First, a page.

I have to admit, I love reading articles about attracting new people into the insurance space. I read one just recently in Best’s Review about drawing new agents into the field (“The Young and the Restless”, September 2014) noting that there will be a need for 400,000 new people in the industry by 2020. Much of this need is not necessarily from industry growth but the need to replace current employees who are retiring.
The fact is, the industry has always had to work hard to recruit new talent because, let’s face it, no one WANTS to go into the insurance industry. No one grows up playing “what the market will bear” or “claims mitigation” games as a kid. We ALL fall into this industry, myself included. I’ve been in the industry for over 30 years and as much as I may love and enjoy it today it was not my first choice. At college, I started out studying engineering. After my first year, I realized I hated it. While despondent, with no idea of what to do, a friend’s father (an insurance broker) recommended an actuarial program to me (at the former College of Insurance, now St John’s University School of Risk Management). Like everyone else who fell into insurance, I thought, “What the hell, I have nothing to lose”.
The industry has been very good to me and I have enjoyed the profession. It also happens to be a really interesting period in the industry as we dive into new technology, exploit new markets and open up new lines of business plus explore what tools like social media can do.
However, the most important thing that we can impart to “millennials” today is a lesson that I learned 30 years ago from Al Lottman, an adjunct professor and retired insurance agent, in my first insurance class “Principles of Insurance”. This lesson is as important today as it was back then. The Two Great Insurance Truths:
Society as it exists today could not exist without insurance
Without homeowners and property insurance, without automobile and liability insurance, people would not be able to own homes or cars and businesses would not be able to open. Insurance makes it possible by taking the risk out of lending and other funding options. Much of what we take for granted in our day to day lives is only possible because insurance exists as a tool for taking the risk out of investment and creation of value.
Insurance helps people
Claim adjusters and agents see this first hand more than any other group within the insurance value chain. When a family’s house burns down, or a loved one is lost, money cannot make the pain go away but an insurance settlement will help a family to survive and rebuild. Insurance will help a business re-open, it will provide the support people and businesses need to carry on. All agents and all claim adjusters have a story where they see the value that we as an industry bring directly to people
This is a message that must be brought to the millennials. They need to understand this because they are a generation that wants work that has a purpose, one that helps people and makes a positive impact on the world. While I have to admit, I didn’t think Prof. Lottman was a profound speaker and he was stuck teaching a subject that inherently was pretty dry, I have to thank him for this insight. I’ve thought about it often over the last 30 years – it has helped me appreciate the work I do.
Making Millennials aware of the value insurance brings to society won’t be enough though to attract young talent. The industry is behind in the adoption of some newer technology to support not only our clients but the people that work within the industry. No one fresh out of college wants to sit down at their first job, turn on their computer and come face to face with a green screen. They’ll run screaming from the building. Insurers need to adopt more inherently user friendly systems that are intuitive and provide that seamless experience across functionality WITHIN the company, not just externally across channels.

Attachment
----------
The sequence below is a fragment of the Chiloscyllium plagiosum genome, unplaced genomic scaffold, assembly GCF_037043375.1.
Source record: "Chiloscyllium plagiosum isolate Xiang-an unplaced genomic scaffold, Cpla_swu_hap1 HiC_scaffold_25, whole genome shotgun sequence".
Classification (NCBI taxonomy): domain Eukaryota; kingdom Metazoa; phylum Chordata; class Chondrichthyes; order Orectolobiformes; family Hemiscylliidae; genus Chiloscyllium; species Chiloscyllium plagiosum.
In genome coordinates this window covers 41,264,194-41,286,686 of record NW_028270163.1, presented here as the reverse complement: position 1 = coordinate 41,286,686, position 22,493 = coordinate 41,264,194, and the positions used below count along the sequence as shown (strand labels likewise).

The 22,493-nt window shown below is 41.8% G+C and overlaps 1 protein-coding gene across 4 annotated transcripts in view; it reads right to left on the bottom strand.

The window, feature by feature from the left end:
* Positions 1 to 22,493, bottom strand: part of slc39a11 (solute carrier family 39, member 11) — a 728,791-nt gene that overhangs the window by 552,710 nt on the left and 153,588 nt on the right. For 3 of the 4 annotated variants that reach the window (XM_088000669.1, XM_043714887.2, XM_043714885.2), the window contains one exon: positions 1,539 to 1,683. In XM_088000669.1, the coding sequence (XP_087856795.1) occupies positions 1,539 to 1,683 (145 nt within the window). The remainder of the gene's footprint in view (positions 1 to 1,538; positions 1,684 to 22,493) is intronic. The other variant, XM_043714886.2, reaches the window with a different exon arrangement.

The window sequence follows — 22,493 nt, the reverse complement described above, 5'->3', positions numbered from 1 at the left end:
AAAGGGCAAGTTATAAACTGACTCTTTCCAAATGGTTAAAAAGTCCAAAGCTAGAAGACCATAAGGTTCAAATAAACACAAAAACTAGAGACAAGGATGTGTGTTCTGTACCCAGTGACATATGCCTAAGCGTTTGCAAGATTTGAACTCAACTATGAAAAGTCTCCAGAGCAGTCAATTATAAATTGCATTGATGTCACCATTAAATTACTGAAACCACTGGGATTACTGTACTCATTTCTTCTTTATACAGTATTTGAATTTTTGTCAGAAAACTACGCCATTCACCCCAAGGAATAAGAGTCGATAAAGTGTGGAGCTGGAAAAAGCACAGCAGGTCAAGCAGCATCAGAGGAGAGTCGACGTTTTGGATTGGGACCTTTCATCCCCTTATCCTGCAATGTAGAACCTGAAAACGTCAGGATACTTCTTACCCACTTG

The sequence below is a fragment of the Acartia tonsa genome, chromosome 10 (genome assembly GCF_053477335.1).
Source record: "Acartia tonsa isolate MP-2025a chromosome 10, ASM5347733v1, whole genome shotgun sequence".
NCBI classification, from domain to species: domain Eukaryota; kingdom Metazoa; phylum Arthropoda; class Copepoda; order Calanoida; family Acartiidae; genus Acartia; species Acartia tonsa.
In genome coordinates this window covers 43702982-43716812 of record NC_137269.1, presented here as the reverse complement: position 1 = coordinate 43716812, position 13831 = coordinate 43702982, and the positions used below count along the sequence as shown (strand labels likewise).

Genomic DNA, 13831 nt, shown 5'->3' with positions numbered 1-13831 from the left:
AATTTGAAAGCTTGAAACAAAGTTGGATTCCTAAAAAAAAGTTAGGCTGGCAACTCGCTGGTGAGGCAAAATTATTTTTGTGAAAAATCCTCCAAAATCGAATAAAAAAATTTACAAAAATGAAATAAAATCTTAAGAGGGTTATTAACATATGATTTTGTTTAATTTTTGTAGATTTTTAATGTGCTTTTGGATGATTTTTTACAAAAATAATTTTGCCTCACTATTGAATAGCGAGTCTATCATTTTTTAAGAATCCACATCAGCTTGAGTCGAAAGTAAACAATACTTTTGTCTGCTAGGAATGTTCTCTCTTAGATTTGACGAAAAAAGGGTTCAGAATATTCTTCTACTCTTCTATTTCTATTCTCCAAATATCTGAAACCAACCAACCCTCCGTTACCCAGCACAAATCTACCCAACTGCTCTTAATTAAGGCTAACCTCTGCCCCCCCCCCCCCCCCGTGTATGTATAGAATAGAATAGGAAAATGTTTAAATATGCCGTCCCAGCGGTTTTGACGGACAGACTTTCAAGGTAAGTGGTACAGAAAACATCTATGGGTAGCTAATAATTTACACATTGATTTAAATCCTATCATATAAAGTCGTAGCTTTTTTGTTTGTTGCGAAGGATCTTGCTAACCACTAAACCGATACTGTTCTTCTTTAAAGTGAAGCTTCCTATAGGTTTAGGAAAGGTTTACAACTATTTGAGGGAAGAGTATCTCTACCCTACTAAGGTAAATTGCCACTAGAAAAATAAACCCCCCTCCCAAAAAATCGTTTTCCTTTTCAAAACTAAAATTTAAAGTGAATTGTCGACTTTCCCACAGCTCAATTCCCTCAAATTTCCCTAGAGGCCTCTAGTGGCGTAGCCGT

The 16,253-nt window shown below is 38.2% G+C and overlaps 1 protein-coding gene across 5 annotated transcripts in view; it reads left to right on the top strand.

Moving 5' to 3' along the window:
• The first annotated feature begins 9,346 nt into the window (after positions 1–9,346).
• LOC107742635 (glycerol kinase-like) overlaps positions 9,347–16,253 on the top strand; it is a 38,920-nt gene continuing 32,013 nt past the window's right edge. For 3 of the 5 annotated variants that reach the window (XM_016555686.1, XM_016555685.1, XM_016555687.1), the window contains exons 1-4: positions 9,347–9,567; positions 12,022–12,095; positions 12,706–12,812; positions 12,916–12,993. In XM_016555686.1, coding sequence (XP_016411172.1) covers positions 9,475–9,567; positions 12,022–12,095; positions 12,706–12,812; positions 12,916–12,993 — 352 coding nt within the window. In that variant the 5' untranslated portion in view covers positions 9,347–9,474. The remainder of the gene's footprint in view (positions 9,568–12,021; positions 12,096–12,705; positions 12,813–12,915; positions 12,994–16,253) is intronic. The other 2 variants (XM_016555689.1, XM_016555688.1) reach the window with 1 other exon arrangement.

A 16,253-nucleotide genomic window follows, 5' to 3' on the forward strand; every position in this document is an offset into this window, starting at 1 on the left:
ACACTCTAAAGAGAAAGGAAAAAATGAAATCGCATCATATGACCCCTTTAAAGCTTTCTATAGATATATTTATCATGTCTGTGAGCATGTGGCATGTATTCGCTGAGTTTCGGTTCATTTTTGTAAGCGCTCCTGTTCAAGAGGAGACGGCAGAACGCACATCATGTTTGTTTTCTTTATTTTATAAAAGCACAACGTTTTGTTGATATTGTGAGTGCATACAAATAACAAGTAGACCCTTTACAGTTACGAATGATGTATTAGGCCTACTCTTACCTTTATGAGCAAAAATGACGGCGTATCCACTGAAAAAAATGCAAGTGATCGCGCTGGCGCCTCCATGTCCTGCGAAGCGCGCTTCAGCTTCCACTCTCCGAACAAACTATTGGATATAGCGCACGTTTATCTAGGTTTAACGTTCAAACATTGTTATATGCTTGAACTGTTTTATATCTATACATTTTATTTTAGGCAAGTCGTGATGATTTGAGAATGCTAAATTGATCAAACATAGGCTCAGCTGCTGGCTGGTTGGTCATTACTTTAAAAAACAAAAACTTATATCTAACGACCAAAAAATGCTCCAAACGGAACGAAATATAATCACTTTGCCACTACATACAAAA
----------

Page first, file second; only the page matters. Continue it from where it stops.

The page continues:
Making new insurance employees effective is an issue, regardless of their role. In the past, much of this was done through intensive training classes. When I started 30 years ago training was a key part of everyone’s onboarding. Both company-provided training and access to external training were prevalent. I don’t think the insurance industry is much different than a lot of other industries, but the level of training available to newbies has deteriorated tremendously. Insurers still provide more than agents on the whole, outside of what agents need to learn to become licensed. This web site is a great way to at least educate millennials on what the insurance industry is all about and helping them to find “their path” into a career that fits their interests and would help them find fulfillment.
An alternative to conventional training is to incorporate training and best practices into the systems they use every day. Regardless whether it’s underwriting desktops, sales desktops, customer service solutions or claims solutions, insurers can institutionalize best practices and the experience of senior insurance professionals within the insurer’s systems. This can guide younger professionals in real-time as they do their work. This can be bolstered with predictive and adaptive analytics solutions that propose what the next best action is, and when it should be taken with a given client/claimant based upon the context of the interaction.
How we enable young professionals must also keep in step with the other changes the millennials are bringing to the industry. Now that’s something Millennials will get excited about.